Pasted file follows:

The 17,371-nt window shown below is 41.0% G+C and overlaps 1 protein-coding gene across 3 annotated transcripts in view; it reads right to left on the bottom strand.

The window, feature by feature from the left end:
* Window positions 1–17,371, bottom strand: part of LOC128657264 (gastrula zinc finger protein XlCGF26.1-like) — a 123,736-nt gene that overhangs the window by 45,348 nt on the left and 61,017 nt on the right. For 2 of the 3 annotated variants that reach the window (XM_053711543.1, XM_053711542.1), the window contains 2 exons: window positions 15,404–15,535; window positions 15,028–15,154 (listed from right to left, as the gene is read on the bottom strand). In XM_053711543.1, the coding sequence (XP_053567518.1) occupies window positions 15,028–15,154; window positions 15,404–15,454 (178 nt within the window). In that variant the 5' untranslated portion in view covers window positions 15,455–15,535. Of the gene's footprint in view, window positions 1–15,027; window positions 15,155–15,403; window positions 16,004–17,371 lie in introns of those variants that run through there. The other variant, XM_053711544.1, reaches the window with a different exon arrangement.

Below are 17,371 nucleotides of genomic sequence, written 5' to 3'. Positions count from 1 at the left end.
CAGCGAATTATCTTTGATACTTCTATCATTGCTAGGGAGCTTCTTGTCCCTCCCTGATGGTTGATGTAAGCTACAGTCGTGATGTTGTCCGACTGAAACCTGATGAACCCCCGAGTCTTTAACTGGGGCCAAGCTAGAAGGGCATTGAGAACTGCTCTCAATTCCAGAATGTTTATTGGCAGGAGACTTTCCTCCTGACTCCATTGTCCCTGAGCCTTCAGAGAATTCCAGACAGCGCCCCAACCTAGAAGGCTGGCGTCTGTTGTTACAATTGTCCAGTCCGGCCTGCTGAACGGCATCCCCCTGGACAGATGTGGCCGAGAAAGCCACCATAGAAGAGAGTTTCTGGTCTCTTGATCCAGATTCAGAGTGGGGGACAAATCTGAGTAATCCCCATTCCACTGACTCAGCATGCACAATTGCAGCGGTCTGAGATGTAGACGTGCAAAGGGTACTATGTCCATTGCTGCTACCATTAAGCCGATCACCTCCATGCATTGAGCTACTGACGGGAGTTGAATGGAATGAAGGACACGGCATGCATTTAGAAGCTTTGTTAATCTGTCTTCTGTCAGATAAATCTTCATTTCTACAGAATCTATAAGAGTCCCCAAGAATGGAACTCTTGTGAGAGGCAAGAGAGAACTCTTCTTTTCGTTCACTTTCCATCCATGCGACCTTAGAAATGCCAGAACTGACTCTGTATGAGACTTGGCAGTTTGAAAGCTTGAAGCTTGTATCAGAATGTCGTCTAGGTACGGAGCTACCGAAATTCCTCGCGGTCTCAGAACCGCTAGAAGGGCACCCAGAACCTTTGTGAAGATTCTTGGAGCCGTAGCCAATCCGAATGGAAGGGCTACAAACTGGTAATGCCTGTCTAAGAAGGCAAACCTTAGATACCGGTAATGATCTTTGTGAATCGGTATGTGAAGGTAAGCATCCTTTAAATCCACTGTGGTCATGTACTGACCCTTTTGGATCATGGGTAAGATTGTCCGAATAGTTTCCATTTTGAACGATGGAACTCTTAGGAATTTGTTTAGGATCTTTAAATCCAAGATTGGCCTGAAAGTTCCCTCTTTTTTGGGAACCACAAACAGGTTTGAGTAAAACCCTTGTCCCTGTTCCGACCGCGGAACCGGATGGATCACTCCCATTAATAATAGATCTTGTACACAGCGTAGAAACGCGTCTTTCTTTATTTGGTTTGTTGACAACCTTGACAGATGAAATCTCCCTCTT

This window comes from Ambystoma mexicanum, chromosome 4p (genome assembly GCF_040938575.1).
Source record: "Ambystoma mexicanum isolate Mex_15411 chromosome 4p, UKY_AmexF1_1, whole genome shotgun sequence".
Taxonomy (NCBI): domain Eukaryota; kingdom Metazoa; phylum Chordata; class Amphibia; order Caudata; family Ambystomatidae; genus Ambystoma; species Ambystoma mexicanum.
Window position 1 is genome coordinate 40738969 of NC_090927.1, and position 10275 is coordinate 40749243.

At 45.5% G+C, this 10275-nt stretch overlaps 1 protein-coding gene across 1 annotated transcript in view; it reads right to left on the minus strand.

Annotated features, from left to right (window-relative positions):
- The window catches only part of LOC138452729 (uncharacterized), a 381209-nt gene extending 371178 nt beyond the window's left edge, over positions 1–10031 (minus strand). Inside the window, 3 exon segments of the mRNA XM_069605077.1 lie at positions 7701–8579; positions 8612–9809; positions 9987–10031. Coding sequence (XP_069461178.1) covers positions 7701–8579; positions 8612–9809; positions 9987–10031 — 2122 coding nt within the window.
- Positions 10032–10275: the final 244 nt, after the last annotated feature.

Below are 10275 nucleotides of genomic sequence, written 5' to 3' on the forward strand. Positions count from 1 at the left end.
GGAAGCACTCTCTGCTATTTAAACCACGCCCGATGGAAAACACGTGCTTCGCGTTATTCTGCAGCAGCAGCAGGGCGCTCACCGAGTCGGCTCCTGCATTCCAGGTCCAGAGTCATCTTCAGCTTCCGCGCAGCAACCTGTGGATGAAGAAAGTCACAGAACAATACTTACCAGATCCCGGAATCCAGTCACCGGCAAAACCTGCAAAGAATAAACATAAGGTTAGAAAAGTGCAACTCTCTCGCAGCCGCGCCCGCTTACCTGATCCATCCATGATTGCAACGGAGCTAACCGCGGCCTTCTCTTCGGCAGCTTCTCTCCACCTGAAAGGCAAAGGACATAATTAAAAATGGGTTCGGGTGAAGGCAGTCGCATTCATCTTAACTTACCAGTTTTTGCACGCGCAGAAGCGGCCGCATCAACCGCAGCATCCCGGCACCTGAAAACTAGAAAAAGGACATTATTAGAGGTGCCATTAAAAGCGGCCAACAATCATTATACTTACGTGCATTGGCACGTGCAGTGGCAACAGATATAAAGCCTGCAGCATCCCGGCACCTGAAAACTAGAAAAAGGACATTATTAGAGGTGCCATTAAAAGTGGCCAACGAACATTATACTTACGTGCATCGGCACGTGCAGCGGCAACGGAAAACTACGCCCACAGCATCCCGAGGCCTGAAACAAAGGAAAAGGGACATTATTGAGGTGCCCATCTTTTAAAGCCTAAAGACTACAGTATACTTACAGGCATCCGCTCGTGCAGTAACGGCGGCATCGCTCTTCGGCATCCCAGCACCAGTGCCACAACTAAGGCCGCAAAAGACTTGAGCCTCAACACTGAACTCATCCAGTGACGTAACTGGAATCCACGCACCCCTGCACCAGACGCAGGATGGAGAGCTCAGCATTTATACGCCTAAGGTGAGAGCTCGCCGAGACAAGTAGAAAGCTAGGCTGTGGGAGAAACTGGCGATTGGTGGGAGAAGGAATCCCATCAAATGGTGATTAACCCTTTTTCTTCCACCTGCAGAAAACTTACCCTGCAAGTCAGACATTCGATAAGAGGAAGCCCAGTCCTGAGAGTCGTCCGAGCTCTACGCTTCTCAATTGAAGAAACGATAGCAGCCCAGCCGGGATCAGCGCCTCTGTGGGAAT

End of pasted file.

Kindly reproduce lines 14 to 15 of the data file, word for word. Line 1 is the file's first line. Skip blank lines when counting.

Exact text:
Below are 10275 nucleotides of genomic sequence, written 5' to 3' on the forward strand. Positions count from 1 at the left end.
GGAAGCACTCTCTGCTATTTAAACCACGCCCGATGGAAAACACGTGCTTCGCGTTATTCTGCAGCAGCAGCAGGGCGCTCACCGAGTCGGCTCCTGCATTCCAGGTCCAGAGTCATCTTCAGCTTCCGCGCAGCAACCTGTGGATGAAGAAAGTCACAGAACAATACTTACCAGATCCCGGAATCCAGTCACCGGCAAAACCTGCAAAGAATAAACATAAGGTTAGAAAAGTGCAACTCTCTCGCAGCCGCGCCCGCTTACCTGATCCATCCATGATTGCAACGGAGCTAACCGCGGCCTTCTCTTCGGCAGCTTCTCTCCACCTGAAAGGCAAAGGACATAATTAAAAATGGGTTCGGGTGAAGGCAGTCGCATTCATCTTAACTTACCAGTTTTTGCACGCGCAGAAGCGGCCGCATCAACCGCAGCATCCCGGCACCTGAAAACTAGAAAAAGGACATTATTAGAGGTGCCATTAAAAGCGGCCAACAATCATTATACTTACGTGCATTGGCACGTGCAGTGGCAACAGATATAAAGCCTGCAGCATCCCGGCACCTGAAAACTAGAAAAAGGACATTATTAGAGGTGCCATTAAAAGTGGCCAACGAACATTATACTTACGTGCATCGGCACGTGCAGCGGCAACGGAAAACTACGCCCACAGCATCCCGAGGCCTGAAACAAAGGAAAAGGGACATTATTGAGGTGCCCATCTTTTAAAGCCTAAAGACTACAGTATACTTACAGGCATCCGCTCGTGCAGTAACGGCGGCATCGCTCTTCGGCATCCCAGCACCAGTGCCACAACTAAGGCCGCAAAAGACTTGAGCCTCAACACTGAACTCATCCAGTGACGTAACTGGAATCCACGCACCCCTGCACCAGACGCAGGATGGAGAGCTCAGCATTTATACGCCTAAGGTGAGAGCTCGCCGAGACAAGTAGAAAGCTAGGCTGTGGGAGAAACTGGCGATTGGTGGGAGAAGGAATCCCATCAAATGGTGATTAACCCTTTTTCTTCCACCTGCAGAAAACTTACCCTGCAAGTCAGACATTCGATAAGAGGAAGCCCAGTCCTGAGAGTCGTCCGAGCTCTACGCTTCTCAATTGAAGAAACGATAGCAGCCCAGCCGGGATCAGCGCCTCTGTGGGAAT